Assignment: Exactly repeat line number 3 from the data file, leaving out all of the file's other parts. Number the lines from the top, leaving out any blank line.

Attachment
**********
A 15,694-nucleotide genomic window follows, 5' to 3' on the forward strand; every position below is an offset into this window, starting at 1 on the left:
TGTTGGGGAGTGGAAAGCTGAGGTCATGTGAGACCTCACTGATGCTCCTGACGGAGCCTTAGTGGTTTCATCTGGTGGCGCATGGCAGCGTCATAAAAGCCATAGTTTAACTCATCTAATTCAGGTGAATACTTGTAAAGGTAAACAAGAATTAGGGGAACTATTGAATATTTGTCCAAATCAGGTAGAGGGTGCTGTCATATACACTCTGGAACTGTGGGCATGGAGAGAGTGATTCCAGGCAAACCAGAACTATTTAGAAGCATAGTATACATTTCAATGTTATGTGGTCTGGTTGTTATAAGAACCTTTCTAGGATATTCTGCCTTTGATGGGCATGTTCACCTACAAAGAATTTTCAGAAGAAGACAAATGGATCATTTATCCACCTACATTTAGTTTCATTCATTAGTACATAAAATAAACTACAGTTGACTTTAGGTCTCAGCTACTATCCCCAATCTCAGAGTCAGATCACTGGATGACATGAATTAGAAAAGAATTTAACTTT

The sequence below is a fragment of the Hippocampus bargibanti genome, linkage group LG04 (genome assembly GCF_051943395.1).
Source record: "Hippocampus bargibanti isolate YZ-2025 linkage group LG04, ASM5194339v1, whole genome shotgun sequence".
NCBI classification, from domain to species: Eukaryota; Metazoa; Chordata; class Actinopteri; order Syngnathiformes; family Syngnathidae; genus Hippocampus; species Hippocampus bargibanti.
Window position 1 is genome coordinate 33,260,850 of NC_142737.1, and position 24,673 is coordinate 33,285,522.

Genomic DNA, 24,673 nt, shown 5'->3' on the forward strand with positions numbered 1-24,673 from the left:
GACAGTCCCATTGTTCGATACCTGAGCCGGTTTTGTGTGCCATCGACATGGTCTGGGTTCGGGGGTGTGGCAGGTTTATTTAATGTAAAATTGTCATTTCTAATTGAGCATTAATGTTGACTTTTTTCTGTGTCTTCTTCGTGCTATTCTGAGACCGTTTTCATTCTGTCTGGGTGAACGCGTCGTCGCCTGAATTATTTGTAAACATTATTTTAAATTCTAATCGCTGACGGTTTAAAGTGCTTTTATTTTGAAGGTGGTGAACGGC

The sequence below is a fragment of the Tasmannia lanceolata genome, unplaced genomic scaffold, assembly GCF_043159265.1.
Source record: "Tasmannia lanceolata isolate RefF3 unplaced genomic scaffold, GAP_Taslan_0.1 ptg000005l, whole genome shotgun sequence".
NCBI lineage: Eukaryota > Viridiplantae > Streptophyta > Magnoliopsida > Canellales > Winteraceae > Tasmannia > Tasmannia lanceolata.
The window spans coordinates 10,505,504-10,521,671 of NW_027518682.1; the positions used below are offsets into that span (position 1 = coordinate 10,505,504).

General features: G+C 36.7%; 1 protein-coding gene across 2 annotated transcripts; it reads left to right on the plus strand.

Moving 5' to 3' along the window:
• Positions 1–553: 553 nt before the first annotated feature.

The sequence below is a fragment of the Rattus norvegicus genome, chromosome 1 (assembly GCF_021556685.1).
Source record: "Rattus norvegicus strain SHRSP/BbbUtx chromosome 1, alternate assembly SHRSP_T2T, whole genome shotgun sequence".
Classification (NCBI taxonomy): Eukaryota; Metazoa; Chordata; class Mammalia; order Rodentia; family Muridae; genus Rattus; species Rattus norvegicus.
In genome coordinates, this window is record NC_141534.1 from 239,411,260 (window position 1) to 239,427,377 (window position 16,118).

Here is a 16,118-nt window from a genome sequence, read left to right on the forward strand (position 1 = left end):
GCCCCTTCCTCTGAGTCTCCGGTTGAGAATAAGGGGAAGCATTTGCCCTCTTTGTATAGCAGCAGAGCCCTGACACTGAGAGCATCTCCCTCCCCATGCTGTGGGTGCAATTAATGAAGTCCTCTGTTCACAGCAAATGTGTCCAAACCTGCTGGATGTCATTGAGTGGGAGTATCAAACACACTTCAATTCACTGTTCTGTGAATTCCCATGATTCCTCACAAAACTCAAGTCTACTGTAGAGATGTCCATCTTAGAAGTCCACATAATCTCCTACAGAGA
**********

The sequence below is a fragment of the Hippocampus bargibanti genome, linkage group LG04 (genome assembly GCF_051943395.1).